Police continue investigation into fibre line cut in Canada’s Northwest Territories

This photo, taken from Highway 3 near Yellowknife, shows a sign warning of the fibre optic line overhead. (Randall McKenzie/CBC)
RCMP, Canada’s federal police, are asking for the public’s help as they investigate two incidents of suspected vandalism that disrupted communications in Yellowknife and the surrounding territory this summer.

Police are seeking information from anyone who travelled on Highway 3 between Behchoko and Yellowknife, either around 9 a.m. this past Monday, Aug. 12, or between 7 and 7:45 a.m. on Saturday, July 13.

Police are specifically interested in any dashcam footage gathered during or around those times.

Monday’s major telecommunications disruption — that stifled local businesses, wreaked havoc on emergency phone lines, delayed flights and caused intermittent phone outages — is believed to have been caused by a “deliberate act of vandalism” to the Northwestel fibre optic line running between Behchoko and Yellowknife, according to an RCMP news release.

“I think the public has a vested interest in solving this,” said Staff Sgt. Dean Riou, with the Federal Investigations Unit in charge of the case.

“Anybody traveling on the highway even if they didn’t notice anything suspicious, if they have any dashcam footage that maybe would capture a vehicle traveling on the highway that could be of interest to us, we would certainly be interested in talking to those people.”

CBC News reached out to Weatherby Trucking Ltd. and Manitoulin Transport about use of dashcams in transport trucks travelling the highway. Neither company require that their drivers use the technology.

“I think they’re starting to become a growing trend in the territory and elsewhere, so we’re hoping that somebody can come through for us,” said Riou.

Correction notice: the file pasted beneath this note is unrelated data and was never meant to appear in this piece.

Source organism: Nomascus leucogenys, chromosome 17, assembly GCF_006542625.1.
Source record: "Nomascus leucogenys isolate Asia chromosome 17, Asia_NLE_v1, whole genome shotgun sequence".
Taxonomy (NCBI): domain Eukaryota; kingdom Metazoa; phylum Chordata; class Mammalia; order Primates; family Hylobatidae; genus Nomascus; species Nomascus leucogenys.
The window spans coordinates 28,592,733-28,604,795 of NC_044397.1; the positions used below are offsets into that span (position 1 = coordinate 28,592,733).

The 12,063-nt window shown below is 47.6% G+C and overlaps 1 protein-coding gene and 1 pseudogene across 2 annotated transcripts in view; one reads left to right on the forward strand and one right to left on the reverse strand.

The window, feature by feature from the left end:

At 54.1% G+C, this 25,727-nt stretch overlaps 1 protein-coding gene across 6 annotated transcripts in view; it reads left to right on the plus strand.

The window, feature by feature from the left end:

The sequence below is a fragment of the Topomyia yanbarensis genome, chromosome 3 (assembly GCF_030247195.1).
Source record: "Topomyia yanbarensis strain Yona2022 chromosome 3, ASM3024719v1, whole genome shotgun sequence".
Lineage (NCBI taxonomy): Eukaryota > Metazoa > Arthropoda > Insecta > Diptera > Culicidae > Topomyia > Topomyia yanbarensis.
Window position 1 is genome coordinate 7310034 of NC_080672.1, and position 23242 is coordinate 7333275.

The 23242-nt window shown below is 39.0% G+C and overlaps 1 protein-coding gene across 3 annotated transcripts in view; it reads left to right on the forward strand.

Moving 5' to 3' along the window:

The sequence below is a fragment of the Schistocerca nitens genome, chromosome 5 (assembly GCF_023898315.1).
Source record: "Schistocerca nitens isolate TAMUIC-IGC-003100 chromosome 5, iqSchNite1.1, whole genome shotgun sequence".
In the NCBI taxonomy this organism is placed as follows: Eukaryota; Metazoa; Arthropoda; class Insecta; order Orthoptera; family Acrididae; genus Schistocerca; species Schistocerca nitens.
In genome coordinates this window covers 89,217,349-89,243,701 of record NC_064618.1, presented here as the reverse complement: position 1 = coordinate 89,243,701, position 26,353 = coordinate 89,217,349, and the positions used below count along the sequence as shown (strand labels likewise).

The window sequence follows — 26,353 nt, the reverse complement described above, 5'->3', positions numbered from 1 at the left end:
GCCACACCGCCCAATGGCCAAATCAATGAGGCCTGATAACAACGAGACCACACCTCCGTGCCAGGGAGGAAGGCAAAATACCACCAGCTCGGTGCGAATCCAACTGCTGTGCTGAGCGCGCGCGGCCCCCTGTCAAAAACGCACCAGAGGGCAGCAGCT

Major impact

Police declined to comment on the specifics of the case because it is an open investigation, but did confirm they are looking into the possibility that the two instances of vandalism are linked.

Riou emphasized the seriousness of the offences.

“I think it has a very significant impact on the entire territory, and not just the comforts of having internet but the necessity, the ability to contact emergency services if you need,” he said.

“I know that there were flights that were delayed, for example some of a court party couldn’t travel to one of their sittings in one of the communities. Small businesses are losing money because they have an inability to conduct transactions. So, it’s a very serious incident and we’re certainly treating it as such.”

Potential charges under the Criminal Code that the perpetrator or perpetrators could face include common nuisance, mischief exceeding $5,000, and mischief endangering life, which have maximum sentences of two years, 10 years and life imprisonment, respectively, according to RCMP G-Division spokesperson Marie York-Condon.

She added RCMP would gather all evidence available before deciding on the applicable charges.

Northwestel beefing up security

Meanwhile, Northwestel is beefing up security in an attempt to prevent future vandalism.

“After this summer, we’re implementing additional security measures,” said Northwestel spokesperson Andrew Anderson.

“I’m not going to speak about specifically what they are, but we’re going to do more to ensure that we have the measures in place to reasonably protect, where we can, the infrastructure that people rely on.”

The recent outages have also highlighted a need for redundancy for the fibre line that provides the N.W.T. capital with internet connectivity. There is a single cable running between Fort Providence and Yellowknife.

Earlier this month, Anderson told CBC there was no business case to support spending the millions of dollars it would take to add another line to Yellowknife. However, given recent events, both Northwestel and the territorial government are taking another look.

Earlier this week, territorial Finance Minister Robert C. McLeod promised to sit down with Northwestel before the forthcoming election season to talk options.

Northwestel is committed to bringing options forward to the territorial and federal governments on how to add redundancy and further protect infrastructure in the Yellowknife area, Anderson said Wednesday.

With files from Randi Beers and Sidney Cohen

Related stories from around the North:

Canada: From wolves to ‘idiots’ with backhoes, threats to fibre lines in Northern Canada are many, CBC News

Finland: Major step towards a Europe-Asia Arctic cable link, Yle News

Norway: New satellites to boost communications in Arctic Norway, The Independent Barents Observer

Russia: Russian military to get fast, secure internet through trans-Arctic cable, The Independent Barents Observer

Sweden: Northern Sweden to host more Facebook servers, Radio Sweden

United States: Alaska’s first wireless 5G network to be built in Anchorage, Alaska Public Media

Laura Busch, CBC News

Laura Busch, CBC News

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